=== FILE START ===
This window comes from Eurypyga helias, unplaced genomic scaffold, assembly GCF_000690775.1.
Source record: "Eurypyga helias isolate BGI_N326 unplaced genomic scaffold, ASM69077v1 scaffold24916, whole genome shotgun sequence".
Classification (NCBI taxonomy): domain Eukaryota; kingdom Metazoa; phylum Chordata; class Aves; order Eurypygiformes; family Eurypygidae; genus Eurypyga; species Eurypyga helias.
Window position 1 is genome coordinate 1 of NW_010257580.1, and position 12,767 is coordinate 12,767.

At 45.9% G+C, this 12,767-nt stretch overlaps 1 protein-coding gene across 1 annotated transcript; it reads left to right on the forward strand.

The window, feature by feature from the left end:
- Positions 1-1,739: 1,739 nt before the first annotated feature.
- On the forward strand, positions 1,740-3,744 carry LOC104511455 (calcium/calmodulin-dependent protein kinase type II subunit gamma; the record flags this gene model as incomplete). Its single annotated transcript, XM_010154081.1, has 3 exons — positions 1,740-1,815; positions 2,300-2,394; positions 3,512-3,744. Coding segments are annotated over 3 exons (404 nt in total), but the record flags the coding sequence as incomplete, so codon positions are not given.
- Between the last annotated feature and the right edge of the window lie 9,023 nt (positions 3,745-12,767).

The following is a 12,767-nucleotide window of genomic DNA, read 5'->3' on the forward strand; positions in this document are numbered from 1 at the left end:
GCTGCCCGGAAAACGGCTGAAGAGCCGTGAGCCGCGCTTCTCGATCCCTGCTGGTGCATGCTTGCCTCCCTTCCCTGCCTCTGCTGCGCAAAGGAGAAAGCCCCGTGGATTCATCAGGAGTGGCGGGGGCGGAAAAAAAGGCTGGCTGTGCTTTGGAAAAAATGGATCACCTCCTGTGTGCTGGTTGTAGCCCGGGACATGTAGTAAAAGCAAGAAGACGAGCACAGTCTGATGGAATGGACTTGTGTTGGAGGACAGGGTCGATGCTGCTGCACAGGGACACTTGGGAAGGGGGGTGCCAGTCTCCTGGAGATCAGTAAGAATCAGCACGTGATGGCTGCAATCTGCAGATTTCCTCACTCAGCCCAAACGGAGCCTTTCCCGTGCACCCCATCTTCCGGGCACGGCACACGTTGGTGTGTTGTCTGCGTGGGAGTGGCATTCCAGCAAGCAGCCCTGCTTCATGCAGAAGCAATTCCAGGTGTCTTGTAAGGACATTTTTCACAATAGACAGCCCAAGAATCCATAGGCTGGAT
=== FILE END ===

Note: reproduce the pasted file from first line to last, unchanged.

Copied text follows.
This window comes from Eurypyga helias, unplaced genomic scaffold, assembly GCF_000690775.1.
Source record: "Eurypyga helias isolate BGI_N326 unplaced genomic scaffold, ASM69077v1 scaffold24916, whole genome shotgun sequence".
Classification (NCBI taxonomy): domain Eukaryota; kingdom Metazoa; phylum Chordata; class Aves; order Eurypygiformes; family Eurypygidae; genus Eurypyga; species Eurypyga helias.
Window position 1 is genome coordinate 1 of NW_010257580.1, and position 12,767 is coordinate 12,767.

At 45.9% G+C, this 12,767-nt stretch overlaps 1 protein-coding gene across 1 annotated transcript; it reads left to right on the forward strand.

The window, feature by feature from the left end:
- Positions 1-1,739: 1,739 nt before the first annotated feature.
- On the forward strand, positions 1,740-3,744 carry LOC104511455 (calcium/calmodulin-dependent protein kinase type II subunit gamma; the record flags this gene model as incomplete). Its single annotated transcript, XM_010154081.1, has 3 exons — positions 1,740-1,815; positions 2,300-2,394; positions 3,512-3,744. Coding segments are annotated over 3 exons (404 nt in total), but the record flags the coding sequence as incomplete, so codon positions are not given.
- Between the last annotated feature and the right edge of the window lie 9,023 nt (positions 3,745-12,767).

The following is a 12,767-nucleotide window of genomic DNA, read 5'->3' on the forward strand; positions in this document are numbered from 1 at the left end:
GCTGCCCGGAAAACGGCTGAAGAGCCGTGAGCCGCGCTTCTCGATCCCTGCTGGTGCATGCTTGCCTCCCTTCCCTGCCTCTGCTGCGCAAAGGAGAAAGCCCCGTGGATTCATCAGGAGTGGCGGGGGCGGAAAAAAAGGCTGGCTGTGCTTTGGAAAAAATGGATCACCTCCTGTGTGCTGGTTGTAGCCCGGGACATGTAGTAAAAGCAAGAAGACGAGCACAGTCTGATGGAATGGACTTGTGTTGGAGGACAGGGTCGATGCTGCTGCACAGGGACACTTGGGAAGGGGGGTGCCAGTCTCCTGGAGATCAGTAAGAATCAGCACGTGATGGCTGCAATCTGCAGATTTCCTCACTCAGCCCAAACGGAGCCTTTCCCGTGCACCCCATCTTCCGGGCACGGCACACGTTGGTGTGTTGTCTGCGTGGGAGTGGCATTCCAGCAAGCAGCCCTGCTTCATGCAGAAGCAATTCCAGGTGTCTTGTAAGGACATTTTTCACAATAGACAGCCCAAGAATCCATAGGCTGGAT